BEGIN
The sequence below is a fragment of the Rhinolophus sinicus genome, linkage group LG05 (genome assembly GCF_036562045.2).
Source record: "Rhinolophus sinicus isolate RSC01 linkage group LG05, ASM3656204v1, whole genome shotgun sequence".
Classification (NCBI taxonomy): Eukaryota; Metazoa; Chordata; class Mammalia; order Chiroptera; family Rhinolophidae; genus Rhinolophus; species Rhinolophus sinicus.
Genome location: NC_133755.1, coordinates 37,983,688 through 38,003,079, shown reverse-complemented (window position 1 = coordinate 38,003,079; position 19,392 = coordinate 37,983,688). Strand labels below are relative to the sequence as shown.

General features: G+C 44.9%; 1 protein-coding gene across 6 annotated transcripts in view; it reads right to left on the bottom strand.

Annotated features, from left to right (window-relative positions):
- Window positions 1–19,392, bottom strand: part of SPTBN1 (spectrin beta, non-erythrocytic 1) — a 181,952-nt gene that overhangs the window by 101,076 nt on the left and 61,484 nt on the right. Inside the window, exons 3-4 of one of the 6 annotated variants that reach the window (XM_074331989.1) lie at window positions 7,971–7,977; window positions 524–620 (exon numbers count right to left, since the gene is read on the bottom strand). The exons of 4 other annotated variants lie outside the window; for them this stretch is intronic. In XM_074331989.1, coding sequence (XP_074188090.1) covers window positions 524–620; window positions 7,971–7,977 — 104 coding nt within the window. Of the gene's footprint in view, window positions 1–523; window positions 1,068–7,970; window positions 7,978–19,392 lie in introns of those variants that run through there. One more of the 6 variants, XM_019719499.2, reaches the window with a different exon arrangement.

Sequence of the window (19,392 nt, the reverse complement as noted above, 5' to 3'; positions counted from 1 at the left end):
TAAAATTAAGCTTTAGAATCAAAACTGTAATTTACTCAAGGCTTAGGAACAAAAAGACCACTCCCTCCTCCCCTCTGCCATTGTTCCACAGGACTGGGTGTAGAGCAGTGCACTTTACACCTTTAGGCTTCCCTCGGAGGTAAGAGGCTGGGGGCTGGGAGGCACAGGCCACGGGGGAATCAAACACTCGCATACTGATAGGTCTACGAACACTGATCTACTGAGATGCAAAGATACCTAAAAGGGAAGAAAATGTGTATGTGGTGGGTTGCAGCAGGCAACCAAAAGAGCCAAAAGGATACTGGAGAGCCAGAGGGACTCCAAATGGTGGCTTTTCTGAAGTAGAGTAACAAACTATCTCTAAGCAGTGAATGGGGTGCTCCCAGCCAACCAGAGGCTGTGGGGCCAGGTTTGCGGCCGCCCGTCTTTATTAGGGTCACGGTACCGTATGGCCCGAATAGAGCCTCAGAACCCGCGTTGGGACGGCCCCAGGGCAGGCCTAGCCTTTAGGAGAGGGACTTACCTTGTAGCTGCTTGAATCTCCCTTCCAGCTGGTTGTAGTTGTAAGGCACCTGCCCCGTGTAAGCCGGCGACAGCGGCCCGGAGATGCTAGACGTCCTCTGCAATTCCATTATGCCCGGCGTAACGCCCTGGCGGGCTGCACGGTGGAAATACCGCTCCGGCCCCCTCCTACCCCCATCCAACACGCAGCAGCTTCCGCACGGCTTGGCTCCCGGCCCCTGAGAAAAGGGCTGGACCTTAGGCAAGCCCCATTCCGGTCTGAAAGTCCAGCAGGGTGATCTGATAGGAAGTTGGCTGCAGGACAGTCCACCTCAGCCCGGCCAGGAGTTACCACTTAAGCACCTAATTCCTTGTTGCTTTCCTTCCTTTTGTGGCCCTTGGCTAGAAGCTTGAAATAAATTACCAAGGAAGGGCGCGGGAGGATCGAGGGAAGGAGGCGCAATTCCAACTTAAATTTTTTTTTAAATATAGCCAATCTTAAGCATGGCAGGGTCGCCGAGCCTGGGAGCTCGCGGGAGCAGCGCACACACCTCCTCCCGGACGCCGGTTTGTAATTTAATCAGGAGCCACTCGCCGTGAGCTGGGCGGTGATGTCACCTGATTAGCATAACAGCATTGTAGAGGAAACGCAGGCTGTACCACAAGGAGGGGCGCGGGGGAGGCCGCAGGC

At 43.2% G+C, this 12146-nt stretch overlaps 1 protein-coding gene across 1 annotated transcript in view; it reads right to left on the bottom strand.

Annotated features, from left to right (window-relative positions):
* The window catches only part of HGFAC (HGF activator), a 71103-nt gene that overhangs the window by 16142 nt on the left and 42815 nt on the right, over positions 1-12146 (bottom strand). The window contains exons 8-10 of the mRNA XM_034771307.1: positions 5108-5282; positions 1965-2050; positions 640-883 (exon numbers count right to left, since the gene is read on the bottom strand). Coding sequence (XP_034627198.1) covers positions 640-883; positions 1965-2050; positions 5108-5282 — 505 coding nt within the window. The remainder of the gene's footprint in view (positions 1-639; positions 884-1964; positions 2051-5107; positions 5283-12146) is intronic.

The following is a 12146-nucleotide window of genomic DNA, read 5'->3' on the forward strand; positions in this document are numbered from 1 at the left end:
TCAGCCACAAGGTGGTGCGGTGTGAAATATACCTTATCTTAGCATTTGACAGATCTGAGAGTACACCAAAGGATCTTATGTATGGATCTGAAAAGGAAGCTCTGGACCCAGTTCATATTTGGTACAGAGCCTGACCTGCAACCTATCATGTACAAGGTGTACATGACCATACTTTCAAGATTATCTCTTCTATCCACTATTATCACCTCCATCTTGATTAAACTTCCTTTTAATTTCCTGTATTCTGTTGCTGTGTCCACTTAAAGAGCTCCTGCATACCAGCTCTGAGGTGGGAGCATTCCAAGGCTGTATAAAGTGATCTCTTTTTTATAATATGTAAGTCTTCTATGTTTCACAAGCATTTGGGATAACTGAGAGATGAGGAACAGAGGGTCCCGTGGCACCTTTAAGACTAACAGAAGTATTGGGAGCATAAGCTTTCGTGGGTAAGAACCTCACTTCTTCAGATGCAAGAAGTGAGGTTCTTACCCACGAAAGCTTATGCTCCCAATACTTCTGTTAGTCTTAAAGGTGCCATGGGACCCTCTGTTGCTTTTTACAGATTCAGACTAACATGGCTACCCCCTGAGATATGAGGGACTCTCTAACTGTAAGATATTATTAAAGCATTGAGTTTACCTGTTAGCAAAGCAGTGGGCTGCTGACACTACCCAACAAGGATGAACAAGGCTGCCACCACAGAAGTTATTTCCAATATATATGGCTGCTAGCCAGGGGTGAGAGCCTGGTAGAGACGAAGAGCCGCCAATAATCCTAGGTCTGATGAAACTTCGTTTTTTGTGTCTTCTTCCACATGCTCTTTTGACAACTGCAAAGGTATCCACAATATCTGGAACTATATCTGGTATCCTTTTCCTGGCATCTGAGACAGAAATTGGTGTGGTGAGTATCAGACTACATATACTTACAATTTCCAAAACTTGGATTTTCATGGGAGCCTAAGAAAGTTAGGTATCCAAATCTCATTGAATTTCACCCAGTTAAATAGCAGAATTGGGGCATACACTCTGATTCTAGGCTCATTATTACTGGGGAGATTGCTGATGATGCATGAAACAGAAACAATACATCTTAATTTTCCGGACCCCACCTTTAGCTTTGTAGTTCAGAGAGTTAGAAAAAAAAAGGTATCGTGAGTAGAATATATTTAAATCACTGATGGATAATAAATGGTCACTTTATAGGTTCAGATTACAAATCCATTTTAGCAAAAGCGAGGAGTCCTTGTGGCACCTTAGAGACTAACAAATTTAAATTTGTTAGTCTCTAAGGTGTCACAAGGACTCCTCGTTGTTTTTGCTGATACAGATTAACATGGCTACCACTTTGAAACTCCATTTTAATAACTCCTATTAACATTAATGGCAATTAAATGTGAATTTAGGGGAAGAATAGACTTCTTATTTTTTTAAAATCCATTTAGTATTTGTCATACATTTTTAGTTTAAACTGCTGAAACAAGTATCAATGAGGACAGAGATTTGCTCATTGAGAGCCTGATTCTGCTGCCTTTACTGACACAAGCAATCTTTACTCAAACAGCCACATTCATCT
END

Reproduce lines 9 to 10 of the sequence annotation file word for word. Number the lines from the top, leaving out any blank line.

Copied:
TAAAATTAAGCTTTAGAATCAAAACTGTAATTTACTCAAGGCTTAGGAACAAAAAGACCACTCCCTCCTCCCCTCTGCCATTGTTCCACAGGACTGGGTGTAGAGCAGTGCACTTTACACCTTTAGGCTTCCCTCGGAGGTAAGAGGCTGGGGGCTGGGAGGCACAGGCCACGGGGGAATCAAACACTCGCATACTGATAGGTCTACGAACACTGATCTACTGAGATGCAAAGATACCTAAAAGGGAAGAAAATGTGTATGTGGTGGGTTGCAGCAGGCAACCAAAAGAGCCAAAAGGATACTGGAGAGCCAGAGGGACTCCAAATGGTGGCTTTTCTGAAGTAGAGTAACAAACTATCTCTAAGCAGTGAATGGGGTGCTCCCAGCCAACCAGAGGCTGTGGGGCCAGGTTTGCGGCCGCCCGTCTTTATTAGGGTCACGGTACCGTATGGCCCGAATAGAGCCTCAGAACCCGCGTTGGGACGGCCCCAGGGCAGGCCTAGCCTTTAGGAGAGGGACTTACCTTGTAGCTGCTTGAATCTCCCTTCCAGCTGGTTGTAGTTGTAAGGCACCTGCCCCGTGTAAGCCGGCGACAGCGGCCCGGAGATGCTAGACGTCCTCTGCAATTCCATTATGCCCGGCGTAACGCCCTGGCGGGCTGCACGGTGGAAATACCGCTCCGGCCCCCTCCTACCCCCATCCAACACGCAGCAGCTTCCGCACGGCTTGGCTCCCGGCCCCTGAGAAAAGGGCTGGACCTTAGGCAAGCCCCATTCCGGTCTGAAAGTCCAGCAGGGTGATCTGATAGGAAGTTGGCTGCAGGACAGTCCACCTCAGCCCGGCCAGGAGTTACCACTTAAGCACCTAATTCCTTGTTGCTTTCCTTCCTTTTGTGGCCCTTGGCTAGAAGCTTGAAATAAATTACCAAGGAAGGGCGCGGGAGGATCGAGGGAAGGAGGCGCAATTCCAACTTAAATTTTTTTTTAAATATAGCCAATCTTAAGCATGGCAGGGTCGCCGAGCCTGGGAGCTCGCGGGAGCAGCGCACACACCTCCTCCCGGACGCCGGTTTGTAATTTAATCAGGAGCCACTCGCCGTGAGCTGGGCGGTGATGTCACCTGATTAGCATAACAGCATTGTAGAGGAAACGCAGGCTGTACCACAAGGAGGGGCGCGGGGGAGGCCGCAGGC

At 43.2% G+C, this 12146-nt stretch overlaps 1 protein-coding gene across 1 annotated transcript in view; it reads right to left on the bottom strand.